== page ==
Several thousand pro-democracy activists protested on Tuesday against violence by religious zealots trying to impose their religious code on a flashpoint town near Jerusalem.
The rally in the town of Beit Shemesh was organised after an outburst of public anger when an eight-year-old girl said on national television that ultra-Orthodox men had spat at her on her way to school, accusing her of immodest dress.
We are struggling over Israel's character not only in Beit Shemesh and not only over the exclusion of women but against all the extremists who have come out of the woodwork to try and impose their world view on us, parliamentary opposition leader Tsipi Livni said in a keynote address.
Some protesters held signs that read We won't become another Tehran, alluding to the Islamic republic in Iran where most women are forced to cover their heads in public.
President Shimon Peres said earlier, in broadcast remarks, about fears of rising religious extremism in Israel:
We are fighting for the soul of the nation and the essence of the state.
Today is a test in which the entire nation will have to mobilise to rescue the majority from the claws of a small minority that is chipping away at our most hallowed values, Peres said.
No person has the right to threaten a girl, a woman or any person in any way, he said. They are not the lords of this land.
Shouting Nazis, Nazis, religious protesters in Beit Shemesh, clashed on Monday with police deployed to prevent zealots from attacking TV news crews reporting on tensions in the town, some 30 km (18 miles) from Jerusalem.
Authorities further stoked anger among the zealots, who advocate gender segregation, by removing a sign urging women to avoid certain streets in areas where the ultra-religious live.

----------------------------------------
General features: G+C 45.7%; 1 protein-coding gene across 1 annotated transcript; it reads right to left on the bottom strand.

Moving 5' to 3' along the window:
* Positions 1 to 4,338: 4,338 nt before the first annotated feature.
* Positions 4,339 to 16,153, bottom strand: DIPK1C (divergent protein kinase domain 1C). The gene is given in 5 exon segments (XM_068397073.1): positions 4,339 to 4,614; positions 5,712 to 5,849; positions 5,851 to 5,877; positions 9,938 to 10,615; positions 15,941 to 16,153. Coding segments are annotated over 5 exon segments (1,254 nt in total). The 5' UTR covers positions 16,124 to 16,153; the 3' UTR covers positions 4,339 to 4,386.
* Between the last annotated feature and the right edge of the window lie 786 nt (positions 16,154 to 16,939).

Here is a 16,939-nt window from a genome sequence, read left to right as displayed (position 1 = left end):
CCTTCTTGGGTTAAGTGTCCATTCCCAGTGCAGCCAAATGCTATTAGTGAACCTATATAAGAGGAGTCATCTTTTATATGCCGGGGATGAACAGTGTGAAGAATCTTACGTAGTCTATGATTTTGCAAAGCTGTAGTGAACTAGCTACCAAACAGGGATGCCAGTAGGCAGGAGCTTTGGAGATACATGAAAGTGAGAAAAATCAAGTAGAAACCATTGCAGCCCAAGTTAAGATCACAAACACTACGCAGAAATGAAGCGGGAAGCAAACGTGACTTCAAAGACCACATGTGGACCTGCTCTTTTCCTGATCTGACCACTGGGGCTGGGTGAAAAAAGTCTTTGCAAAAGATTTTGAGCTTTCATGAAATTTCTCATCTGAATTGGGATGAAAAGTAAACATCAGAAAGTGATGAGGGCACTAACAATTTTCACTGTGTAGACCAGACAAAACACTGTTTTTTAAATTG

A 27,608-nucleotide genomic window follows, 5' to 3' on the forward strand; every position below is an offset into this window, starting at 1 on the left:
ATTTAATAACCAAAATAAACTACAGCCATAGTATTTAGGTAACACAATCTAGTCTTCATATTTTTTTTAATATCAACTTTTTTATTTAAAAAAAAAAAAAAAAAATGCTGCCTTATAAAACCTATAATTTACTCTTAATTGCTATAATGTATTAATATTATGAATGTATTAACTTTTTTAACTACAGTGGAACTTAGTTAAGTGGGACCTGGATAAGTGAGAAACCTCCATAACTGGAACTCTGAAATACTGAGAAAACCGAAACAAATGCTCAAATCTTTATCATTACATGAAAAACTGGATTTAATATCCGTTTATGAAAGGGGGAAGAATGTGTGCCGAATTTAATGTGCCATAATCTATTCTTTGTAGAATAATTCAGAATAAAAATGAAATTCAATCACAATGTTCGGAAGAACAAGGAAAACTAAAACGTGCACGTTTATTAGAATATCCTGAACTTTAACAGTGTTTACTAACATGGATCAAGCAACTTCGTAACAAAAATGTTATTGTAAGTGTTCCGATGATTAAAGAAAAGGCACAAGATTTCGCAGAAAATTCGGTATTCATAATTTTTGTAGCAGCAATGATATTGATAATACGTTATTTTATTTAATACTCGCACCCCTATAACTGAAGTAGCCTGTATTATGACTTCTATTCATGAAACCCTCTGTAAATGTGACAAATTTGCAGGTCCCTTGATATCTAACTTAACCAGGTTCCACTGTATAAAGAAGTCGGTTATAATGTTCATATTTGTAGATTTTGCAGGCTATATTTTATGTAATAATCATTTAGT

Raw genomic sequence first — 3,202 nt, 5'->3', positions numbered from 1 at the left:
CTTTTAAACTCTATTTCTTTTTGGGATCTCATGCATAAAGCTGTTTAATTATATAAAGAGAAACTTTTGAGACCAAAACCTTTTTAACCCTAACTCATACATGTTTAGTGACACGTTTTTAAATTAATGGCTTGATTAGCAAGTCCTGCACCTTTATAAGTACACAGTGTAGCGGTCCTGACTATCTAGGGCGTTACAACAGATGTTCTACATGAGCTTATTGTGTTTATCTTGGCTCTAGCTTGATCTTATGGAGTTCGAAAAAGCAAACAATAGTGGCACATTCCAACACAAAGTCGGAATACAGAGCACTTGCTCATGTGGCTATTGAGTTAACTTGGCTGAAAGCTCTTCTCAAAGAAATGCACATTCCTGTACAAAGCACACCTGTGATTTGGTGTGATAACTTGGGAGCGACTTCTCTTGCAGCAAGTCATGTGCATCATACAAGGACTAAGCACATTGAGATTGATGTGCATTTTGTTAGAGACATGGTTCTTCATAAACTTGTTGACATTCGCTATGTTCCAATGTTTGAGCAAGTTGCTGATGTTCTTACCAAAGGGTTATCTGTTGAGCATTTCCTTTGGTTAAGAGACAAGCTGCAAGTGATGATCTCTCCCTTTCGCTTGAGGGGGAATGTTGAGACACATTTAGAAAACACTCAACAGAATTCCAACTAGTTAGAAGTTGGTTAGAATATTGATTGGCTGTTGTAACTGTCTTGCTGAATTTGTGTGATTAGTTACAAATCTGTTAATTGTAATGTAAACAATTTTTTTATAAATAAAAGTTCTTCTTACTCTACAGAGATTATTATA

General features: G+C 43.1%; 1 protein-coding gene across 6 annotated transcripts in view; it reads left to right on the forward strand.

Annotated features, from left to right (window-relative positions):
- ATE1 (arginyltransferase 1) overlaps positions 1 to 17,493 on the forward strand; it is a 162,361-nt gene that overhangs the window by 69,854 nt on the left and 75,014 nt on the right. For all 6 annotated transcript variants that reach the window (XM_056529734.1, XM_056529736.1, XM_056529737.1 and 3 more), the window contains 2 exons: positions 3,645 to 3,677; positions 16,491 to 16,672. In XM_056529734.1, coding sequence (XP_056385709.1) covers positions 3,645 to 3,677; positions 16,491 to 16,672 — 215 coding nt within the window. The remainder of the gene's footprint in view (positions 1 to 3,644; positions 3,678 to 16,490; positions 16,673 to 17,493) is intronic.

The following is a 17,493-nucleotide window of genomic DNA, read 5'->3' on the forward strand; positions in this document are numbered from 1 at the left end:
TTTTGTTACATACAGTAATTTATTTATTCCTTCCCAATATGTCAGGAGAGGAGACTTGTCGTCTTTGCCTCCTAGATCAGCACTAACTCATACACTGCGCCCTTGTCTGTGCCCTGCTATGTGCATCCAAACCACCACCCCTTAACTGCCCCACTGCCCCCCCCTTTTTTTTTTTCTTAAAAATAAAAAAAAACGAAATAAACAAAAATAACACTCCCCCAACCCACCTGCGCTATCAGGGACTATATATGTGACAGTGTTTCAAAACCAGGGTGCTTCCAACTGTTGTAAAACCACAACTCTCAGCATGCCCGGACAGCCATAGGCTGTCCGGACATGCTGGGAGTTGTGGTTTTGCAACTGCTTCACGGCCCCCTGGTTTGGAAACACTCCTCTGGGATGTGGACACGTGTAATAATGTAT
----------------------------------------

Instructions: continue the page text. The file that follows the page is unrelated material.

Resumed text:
Some bus lines in religious neighbourhoods nationwide are already segregated, with women sitting in the back of vehicles. Under Israeli law, they do not have to move to the rear but risk verbal and physical abuse from male passengers for refusing to do so.
Some rabbis in Jerusalem have demanded that businesses avoid posting photographs of women or employing them in any of the shops patronised by the ultra-Orthodox.
Though numbering only 10 percent of Israel's mostly Jewish population of 7.7 million, the ultra-Orthodox wield political clout in a country where no one party has ever won a parliamentary majority and coalition governments have always ruled.
Many rabbis have insisted the incidents in Beit Shemesh were the acts of a fringe minority. Some rabbis, among them members of Prime Minister Benjamin Netanyahu's leading ultra-Orthodox coalition partner, the Shas party, have joined him in condemning the violence.
Sarit Ramon, a secular resident of Beit Shemesh, said the situation in the town, which has a delicate mix of religiously observant immigrants living alongside Israelis embracing a more modern lifestyle, has been catastrophic for years.
This didn't start today, but now unfortunately when a child is harmed and spat at, it creates noise, she told Reuters. But when I told that I was spat at a year and a half ago, people raised an eyebrow, and that was about it.
(Editing by Matthew Jones)